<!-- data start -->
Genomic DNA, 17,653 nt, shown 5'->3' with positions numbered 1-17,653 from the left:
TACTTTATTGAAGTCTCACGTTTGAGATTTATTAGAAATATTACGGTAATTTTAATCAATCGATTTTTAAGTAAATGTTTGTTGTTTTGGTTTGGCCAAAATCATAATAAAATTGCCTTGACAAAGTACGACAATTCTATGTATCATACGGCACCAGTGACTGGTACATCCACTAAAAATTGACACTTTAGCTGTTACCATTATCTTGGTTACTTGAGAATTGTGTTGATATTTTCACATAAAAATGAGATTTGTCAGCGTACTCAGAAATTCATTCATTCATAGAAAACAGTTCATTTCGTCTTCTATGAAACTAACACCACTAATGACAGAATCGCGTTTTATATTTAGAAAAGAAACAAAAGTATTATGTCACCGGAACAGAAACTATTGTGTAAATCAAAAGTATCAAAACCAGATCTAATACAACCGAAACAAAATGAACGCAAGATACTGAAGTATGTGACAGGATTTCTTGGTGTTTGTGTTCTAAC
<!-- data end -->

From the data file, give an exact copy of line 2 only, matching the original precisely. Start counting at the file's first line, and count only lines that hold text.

TACTTTATTGAAGTCTCACGTTTGAGATTTATTAGAAATATTACGGTAATTTTAATCAATCGATTTTTAAGTAAATGTTTGTTGTTTTGGTTTGGCCAAAATCATAATAAAATTGCCTTGACAAAGTACGACAATTCTATGTATCATACGGCACCAGTGACTGGTACATCCACTAAAAATTGACACTTTAGCTGTTACCATTATCTTGGTTACTTGAGAATTGTGTTGATATTTTCACATAAAAATGAGATTTGTCAGCGTACTCAGAAATTCATTCATTCATAGAAAACAGTTCATTTCGTCTTCTATGAAACTAACACCACTAATGACAGAATCGCGTTTTATATTTAGAAAAGAAACAAAAGTATTATGTCACCGGAACAGAAACTATTGTGTAAATCAAAAGTATCAAAACCAGATCTAATACAACCGAAACAAAATGAACGCAAGATACTGAAGTATGTGACAGGATTTCTTGGTGTTTGTGTTCTAAC